Sinéad O’Connor: The devastating and dark story behind the Irish singer’s shaved head
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Sinead O’Connor shaved her head when she was just 20 years old and the style instantly resonated with a generation set on defying gender norms and societal beauty standards. While the late Irish singer decided on the style to send a message to music executives, the reason she stuck with the cut is far more devastating.
It was confirmed by O’Connor’s family on Wednesday (July 26), that the iconic singer had died aged 56. In a statement, the singer’s loved one’s said: “It is with great sadness that we announce the passing of our beloved Sinéad. Her family and friends are devastated and have requested privacy at this very difficult time.”
The Dublin-born musician will be remembered for her prolific career, in which she released 10 studio albums between 1987 and 2014. But the icon’s androgynous image stuck out amongst a music industry known for selling a stereotypical standard of femininity.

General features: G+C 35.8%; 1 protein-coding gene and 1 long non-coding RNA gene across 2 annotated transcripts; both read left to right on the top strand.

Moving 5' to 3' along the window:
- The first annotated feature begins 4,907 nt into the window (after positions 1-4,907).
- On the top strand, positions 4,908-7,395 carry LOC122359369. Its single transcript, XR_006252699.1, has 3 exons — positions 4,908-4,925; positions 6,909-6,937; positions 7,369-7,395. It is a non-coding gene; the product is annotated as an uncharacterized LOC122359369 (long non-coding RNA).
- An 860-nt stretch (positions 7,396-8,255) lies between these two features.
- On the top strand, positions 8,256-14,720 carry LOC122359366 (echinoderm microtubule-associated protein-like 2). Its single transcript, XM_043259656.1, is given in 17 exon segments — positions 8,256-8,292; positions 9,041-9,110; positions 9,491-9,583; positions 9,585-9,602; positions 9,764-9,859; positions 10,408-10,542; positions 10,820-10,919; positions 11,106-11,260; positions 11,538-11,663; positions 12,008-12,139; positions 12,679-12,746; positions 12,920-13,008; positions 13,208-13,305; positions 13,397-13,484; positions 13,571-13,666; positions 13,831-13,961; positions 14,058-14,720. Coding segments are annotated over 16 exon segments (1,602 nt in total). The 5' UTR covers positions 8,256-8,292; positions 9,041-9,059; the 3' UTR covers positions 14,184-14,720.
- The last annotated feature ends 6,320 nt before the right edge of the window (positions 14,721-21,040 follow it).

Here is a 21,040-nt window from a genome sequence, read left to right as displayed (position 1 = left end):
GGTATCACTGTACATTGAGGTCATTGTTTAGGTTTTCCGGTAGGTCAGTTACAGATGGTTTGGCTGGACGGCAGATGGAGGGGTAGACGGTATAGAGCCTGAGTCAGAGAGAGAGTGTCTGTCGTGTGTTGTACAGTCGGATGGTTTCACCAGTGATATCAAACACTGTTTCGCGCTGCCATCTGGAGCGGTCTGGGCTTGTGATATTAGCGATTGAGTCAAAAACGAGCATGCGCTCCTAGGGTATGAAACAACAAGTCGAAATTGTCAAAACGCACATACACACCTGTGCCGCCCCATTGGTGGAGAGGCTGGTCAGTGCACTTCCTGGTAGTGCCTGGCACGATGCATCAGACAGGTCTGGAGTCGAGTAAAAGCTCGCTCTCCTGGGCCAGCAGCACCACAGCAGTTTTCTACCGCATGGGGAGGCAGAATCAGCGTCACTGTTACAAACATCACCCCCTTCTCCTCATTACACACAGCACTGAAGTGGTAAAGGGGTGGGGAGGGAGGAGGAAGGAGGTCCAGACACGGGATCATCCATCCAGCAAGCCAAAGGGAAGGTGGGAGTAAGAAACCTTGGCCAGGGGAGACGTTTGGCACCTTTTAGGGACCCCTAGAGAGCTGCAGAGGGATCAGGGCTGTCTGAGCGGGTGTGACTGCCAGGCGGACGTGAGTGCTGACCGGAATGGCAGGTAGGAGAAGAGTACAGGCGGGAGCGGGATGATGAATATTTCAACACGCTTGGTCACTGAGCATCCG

O’Connor first shaved her head in 1988, in order to send a message to music executives who wanted her to be more feminine. But the singer chose to keep the style for the remainder of her life.
During an interview with Dr Phil, she revealed why the decision was so important to her and candidly discussed the alleged abuse she suffered at the hands of her mother.
O’Connor said: “My sister had the most beautiful red hair, glorious red hair, the type you’d be jealous of.”
“But my mother took it into her head that my sister’s hair was ugly, and horrible and disgusting. And she started, when I had long hair, she would introduce us as her pretty daughter and her ugly daughter. And that’s why I cut my hair off. I didn’t want to be pretty.”
O’Connor continued, suggesting there was another devastating reason why she cut it short.
“It was dangerous to be pretty because I was getting raped and molested everywhere I went,” she said.
“That was a huge part of it. I didn’t want to be raped or molested, I didn’t want to dress like a girl, I didn’t want to be pretty. Other girls beat you up if you were pretty too.”
O’Connor then turned her attention to the ‘music business’ and how alleged pressure from executives inspired her to keep the length. She told Dr Phil: “I was asked one day would I grow my hair long and wear short skirts because they wanted to sell me on my sexuality.
“I didn’t want to be sold on that,” she added. “If I was going to be successful, I wanted it to be because I was a good musician.’